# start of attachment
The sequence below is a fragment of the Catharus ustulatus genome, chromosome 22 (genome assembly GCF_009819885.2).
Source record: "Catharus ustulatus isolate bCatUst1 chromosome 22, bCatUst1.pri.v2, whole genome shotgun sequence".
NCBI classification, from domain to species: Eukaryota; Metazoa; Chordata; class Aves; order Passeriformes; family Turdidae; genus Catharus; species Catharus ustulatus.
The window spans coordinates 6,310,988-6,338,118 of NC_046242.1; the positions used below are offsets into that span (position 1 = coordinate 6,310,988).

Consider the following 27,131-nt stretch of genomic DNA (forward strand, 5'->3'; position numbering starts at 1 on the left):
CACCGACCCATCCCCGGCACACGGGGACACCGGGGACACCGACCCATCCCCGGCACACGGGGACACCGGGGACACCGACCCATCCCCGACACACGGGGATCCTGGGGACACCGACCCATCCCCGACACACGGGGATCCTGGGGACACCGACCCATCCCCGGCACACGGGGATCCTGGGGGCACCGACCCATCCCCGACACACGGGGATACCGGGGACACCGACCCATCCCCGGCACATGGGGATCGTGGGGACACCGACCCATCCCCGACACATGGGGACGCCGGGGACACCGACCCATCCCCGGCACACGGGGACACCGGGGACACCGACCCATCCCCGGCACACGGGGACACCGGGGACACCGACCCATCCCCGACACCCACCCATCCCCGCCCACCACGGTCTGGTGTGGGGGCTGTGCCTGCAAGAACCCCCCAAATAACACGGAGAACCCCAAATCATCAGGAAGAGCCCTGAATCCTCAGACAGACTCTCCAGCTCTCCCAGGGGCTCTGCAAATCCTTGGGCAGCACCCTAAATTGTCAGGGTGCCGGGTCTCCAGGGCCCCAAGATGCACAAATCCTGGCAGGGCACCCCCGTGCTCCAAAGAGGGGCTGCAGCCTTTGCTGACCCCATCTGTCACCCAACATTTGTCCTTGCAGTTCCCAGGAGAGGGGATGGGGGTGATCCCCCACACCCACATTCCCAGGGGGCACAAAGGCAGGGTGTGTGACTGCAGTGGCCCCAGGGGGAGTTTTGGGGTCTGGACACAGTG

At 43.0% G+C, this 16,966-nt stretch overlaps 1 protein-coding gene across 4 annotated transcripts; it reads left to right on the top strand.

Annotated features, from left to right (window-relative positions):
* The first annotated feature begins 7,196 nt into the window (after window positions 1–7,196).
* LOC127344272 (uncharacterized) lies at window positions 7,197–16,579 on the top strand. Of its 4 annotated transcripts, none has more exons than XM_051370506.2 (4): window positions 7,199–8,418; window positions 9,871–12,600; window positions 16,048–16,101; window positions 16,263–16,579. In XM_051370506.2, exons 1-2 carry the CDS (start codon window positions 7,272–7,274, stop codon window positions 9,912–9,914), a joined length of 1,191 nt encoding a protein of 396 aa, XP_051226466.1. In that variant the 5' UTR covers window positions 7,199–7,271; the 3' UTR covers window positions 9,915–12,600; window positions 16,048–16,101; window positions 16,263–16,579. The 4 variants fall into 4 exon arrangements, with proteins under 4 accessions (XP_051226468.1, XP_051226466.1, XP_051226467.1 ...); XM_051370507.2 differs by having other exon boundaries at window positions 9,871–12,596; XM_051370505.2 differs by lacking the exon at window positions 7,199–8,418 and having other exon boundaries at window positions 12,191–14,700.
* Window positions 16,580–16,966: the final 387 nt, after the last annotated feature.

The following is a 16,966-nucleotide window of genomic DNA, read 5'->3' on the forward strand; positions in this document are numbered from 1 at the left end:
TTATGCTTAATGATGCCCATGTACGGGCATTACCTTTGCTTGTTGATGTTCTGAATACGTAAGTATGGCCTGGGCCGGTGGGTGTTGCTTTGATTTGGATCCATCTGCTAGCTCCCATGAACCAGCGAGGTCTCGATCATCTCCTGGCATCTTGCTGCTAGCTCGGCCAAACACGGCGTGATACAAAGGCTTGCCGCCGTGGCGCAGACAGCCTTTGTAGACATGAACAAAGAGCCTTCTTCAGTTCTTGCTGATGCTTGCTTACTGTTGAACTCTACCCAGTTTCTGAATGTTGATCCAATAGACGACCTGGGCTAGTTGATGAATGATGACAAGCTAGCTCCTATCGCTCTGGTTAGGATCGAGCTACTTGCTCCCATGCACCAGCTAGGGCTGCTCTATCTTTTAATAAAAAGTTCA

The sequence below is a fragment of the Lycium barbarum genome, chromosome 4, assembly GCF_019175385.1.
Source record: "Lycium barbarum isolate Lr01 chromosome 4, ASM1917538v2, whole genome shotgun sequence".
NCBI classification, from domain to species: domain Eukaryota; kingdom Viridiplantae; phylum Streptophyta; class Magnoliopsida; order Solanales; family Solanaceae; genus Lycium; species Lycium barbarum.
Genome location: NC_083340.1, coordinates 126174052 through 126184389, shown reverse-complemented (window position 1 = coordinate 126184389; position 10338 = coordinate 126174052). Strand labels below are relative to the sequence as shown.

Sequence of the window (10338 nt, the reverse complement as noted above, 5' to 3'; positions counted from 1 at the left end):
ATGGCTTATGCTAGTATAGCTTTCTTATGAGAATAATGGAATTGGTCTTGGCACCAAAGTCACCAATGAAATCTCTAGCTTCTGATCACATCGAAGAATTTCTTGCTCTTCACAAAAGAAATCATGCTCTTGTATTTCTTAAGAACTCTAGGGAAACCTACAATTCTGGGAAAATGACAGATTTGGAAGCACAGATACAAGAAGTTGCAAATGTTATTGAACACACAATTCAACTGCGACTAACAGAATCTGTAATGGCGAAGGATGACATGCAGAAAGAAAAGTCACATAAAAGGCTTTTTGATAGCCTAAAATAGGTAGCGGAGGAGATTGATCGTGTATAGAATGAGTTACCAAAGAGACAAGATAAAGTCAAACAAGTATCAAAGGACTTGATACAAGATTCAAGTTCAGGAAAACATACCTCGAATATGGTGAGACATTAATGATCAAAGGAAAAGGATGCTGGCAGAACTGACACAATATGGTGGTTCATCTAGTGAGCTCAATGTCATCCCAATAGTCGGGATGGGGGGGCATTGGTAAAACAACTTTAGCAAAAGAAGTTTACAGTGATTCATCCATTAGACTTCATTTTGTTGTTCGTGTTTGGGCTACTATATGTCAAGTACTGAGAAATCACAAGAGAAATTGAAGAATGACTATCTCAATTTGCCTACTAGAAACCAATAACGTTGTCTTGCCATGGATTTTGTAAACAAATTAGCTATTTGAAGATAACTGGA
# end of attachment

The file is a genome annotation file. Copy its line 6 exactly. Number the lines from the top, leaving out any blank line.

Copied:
CACCGACCCATCCCCGGCACACGGGGACACCGGGGACACCGACCCATCCCCGGCACACGGGGACACCGGGGACACCGACCCATCCCCGACACACGGGGATCCTGGGGACACCGACCCATCCCCGACACACGGGGATCCTGGGGACACCGACCCATCCCCGGCACACGGGGATCCTGGGGGCACCGACCCATCCCCGACACACGGGGATACCGGGGACACCGACCCATCCCCGGCACATGGGGATCGTGGGGACACCGACCCATCCCCGACACATGGGGACGCCGGGGACACCGACCCATCCCCGGCACACGGGGACACCGGGGACACCGACCCATCCCCGGCACACGGGGACACCGGGGACACCGACCCATCCCCGACACCCACCCATCCCCGCCCACCACGGTCTGGTGTGGGGGCTGTGCCTGCAAGAACCCCCCAAATAACACGGAGAACCCCAAATCATCAGGAAGAGCCCTGAATCCTCAGACAGACTCTCCAGCTCTCCCAGGGGCTCTGCAAATCCTTGGGCAGCACCCTAAATTGTCAGGGTGCCGGGTCTCCAGGGCCCCAAGATGCACAAATCCTGGCAGGGCACCCCCGTGCTCCAAAGAGGGGCTGCAGCCTTTGCTGACCCCATCTGTCACCCAACATTTGTCCTTGCAGTTCCCAGGAGAGGGGATGGGGGTGATCCCCCACACCCACATTCCCAGGGGGCACAAAGGCAGGGTGTGTGACTGCAGTGGCCCCAGGGGGAGTTTTGGGGTCTGGACACAGTG